A PENSIONER who was given two ASBOs smeared ketchup on his face and pretended to gardai that he had been assaulted by his neighbour.
Anthony Crosby (73) tried to make it look like he was bleeding from injuries suffered in an assault but gardai immediately got a "strong smell of ketchup" from him, a court heard.
Despite being given a third order over his anti-social behaviour, he repeatedly harassed his neighbour at a south-Dublin housing complex for the elderly.
Crosby admitted harassing William Paisley at Mount Anthony, Ardee Road, Rathmines, on dates between April and August 2013.
He also pleaded guilty to one count of assaulting Mr Paisley by spitting on him on November 18, 2013.
Judge Bryan Smyth ordered him not to come within 1km of the housing complex for five years, and to have no communication with Mr Paisley.
He also fined the defendant €200 for the assault.
Garda Michael Cunningham said he called to Cosy Lodge residences at Mount Anthony on July 5, 2013, and spoke to the caretaker who said an assault had been alleged between the accused and Mr Paisley.
Crosby complained that he had been assaulted.
"I could see no injuries but I got a strong smell of ketchup coming from Mr Crosby," Garda Cunningham said.
"He had smeared ketchup over his face to mimic blood, as if an assault had taken place."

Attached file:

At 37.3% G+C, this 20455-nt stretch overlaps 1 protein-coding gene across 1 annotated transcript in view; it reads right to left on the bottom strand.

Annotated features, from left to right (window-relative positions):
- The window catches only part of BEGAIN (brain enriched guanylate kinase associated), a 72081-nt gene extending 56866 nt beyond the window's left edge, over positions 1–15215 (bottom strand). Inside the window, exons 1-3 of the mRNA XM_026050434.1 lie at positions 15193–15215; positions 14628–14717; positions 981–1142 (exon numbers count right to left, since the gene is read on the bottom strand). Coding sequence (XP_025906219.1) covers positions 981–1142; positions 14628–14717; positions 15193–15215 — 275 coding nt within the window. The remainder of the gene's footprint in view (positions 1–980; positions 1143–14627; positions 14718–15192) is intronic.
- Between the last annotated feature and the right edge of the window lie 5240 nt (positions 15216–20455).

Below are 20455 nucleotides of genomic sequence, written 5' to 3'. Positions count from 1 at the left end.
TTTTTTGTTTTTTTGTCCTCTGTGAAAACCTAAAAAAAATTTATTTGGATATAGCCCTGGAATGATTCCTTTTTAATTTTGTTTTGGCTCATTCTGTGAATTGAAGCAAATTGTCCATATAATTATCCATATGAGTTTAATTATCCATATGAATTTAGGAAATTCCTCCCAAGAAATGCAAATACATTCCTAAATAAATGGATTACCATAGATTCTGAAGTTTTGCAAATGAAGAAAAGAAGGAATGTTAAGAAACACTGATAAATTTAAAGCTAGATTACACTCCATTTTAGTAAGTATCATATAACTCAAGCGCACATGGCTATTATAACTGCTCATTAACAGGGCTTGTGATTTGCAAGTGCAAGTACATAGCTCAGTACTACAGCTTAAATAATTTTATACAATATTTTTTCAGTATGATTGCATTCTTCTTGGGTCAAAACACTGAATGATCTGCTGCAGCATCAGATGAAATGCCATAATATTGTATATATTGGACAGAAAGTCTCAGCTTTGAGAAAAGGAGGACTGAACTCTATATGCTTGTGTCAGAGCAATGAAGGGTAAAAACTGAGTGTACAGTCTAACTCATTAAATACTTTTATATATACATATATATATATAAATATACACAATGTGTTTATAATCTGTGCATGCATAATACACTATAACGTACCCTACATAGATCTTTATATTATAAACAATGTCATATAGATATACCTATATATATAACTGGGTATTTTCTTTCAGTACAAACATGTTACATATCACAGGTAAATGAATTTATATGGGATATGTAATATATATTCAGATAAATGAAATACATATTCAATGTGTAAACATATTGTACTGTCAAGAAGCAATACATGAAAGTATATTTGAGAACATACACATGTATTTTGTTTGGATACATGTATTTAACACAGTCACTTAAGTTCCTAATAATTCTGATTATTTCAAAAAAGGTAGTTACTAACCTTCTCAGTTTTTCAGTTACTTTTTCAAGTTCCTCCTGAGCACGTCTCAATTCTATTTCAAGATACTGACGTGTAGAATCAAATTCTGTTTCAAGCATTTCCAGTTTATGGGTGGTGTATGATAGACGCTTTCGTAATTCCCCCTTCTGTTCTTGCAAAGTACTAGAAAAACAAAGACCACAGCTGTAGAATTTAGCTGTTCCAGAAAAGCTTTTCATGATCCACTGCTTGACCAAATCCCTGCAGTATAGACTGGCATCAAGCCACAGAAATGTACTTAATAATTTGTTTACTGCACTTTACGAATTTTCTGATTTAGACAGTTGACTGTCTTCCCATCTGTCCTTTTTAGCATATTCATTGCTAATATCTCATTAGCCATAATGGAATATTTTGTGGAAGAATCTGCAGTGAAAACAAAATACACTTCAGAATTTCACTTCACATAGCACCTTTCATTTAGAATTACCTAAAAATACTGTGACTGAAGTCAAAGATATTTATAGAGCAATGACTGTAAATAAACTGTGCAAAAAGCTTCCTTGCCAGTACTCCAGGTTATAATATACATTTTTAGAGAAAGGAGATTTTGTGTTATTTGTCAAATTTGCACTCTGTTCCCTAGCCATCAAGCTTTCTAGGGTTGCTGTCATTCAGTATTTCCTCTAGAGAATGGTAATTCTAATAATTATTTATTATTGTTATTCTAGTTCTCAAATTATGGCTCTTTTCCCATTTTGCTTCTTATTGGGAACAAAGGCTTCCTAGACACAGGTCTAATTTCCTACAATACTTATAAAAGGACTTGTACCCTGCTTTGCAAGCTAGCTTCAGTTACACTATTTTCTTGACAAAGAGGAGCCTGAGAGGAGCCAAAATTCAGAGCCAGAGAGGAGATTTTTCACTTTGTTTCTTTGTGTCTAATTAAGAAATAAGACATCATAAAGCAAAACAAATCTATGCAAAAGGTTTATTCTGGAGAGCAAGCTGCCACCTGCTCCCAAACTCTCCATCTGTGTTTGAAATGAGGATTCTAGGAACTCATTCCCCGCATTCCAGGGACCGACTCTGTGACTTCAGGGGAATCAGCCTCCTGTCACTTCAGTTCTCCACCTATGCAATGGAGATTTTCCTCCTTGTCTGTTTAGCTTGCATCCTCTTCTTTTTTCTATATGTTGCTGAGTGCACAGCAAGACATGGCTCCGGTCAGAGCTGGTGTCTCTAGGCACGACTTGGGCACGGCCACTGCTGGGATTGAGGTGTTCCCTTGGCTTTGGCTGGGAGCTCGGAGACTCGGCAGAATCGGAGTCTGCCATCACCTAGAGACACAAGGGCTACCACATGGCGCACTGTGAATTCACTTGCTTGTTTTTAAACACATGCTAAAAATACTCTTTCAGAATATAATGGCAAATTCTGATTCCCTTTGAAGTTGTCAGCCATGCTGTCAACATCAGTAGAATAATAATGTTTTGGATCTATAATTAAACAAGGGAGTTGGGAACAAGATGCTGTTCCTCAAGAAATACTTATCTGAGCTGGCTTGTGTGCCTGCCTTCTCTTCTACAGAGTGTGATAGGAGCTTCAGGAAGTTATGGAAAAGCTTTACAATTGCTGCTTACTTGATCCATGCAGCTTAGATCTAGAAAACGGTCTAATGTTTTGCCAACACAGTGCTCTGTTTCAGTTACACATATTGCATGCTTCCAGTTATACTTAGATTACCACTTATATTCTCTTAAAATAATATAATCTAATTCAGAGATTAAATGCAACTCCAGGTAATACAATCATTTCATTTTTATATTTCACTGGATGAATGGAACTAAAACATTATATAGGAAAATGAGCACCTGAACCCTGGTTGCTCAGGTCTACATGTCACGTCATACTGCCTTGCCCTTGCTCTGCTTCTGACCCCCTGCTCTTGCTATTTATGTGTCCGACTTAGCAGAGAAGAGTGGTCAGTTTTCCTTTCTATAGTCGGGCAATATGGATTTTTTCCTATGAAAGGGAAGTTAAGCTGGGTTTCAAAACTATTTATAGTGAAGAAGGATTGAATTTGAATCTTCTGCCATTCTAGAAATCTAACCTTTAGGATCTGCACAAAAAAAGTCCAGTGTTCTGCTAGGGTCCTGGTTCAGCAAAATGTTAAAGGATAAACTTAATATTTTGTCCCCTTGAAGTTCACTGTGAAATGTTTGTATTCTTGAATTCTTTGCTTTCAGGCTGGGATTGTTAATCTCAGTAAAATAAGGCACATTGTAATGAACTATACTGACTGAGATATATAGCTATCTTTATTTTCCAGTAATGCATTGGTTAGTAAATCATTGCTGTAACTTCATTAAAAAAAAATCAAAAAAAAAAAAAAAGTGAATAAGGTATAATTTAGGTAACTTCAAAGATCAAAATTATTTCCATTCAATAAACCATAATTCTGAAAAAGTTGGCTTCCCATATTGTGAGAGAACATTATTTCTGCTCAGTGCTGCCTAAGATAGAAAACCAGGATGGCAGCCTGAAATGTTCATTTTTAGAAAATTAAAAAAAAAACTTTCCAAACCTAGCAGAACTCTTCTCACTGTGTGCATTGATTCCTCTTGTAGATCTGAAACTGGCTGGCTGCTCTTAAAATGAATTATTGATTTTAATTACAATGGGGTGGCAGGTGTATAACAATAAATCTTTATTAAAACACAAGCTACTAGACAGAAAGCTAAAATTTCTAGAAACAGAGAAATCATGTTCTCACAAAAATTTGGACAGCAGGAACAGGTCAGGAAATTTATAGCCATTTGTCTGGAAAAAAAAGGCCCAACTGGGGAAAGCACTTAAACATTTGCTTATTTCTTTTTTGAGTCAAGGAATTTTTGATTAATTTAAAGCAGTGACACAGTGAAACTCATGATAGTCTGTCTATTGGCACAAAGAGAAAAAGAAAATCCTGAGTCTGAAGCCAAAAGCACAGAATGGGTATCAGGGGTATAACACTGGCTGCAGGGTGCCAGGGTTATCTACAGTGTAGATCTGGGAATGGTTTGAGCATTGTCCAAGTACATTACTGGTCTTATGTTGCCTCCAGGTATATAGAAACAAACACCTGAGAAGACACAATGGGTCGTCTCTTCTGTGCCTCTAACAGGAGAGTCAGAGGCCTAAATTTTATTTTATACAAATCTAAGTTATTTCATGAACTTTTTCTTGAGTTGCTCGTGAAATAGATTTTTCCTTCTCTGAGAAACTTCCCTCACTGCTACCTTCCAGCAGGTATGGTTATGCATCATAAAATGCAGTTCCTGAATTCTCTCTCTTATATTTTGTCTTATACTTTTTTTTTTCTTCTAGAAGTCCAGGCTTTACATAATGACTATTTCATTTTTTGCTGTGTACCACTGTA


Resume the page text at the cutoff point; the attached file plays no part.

Mr Paisley said it was an ongoing problem with the accused. Crosby had already been given two anti-social behaviour orders.
In August, the garda became aware that Crosby had again engaged in acts of "abusing" the victim.
He served him with a third and final order.
On four more occasions, the victim was "abused" by Crosby and Gda Cunningham arrested him.
Garda Martin O'Connell said of the assault charge that a verbal argument resulted in the defendant spitting in Mr Paisley's face.
The court heard the defendant had previous convictions for assault but his last was in 1999.
He had moved permanently from the address and was now living in an old people's home on the other side of the city.
The accused, with the aid of an interpreter for the hard of hearing, told the court he would have no further contact with Mr Paisley.
Mr Paisley said just before the accused moved, it was "constant harassment, almost every day", but he accepted that Crosby was "gone now".
Defence solicitor Michael Hanahoe said Crosby had been under the "false impression that he was the victim for a long period of time but he now accepts that is not the position".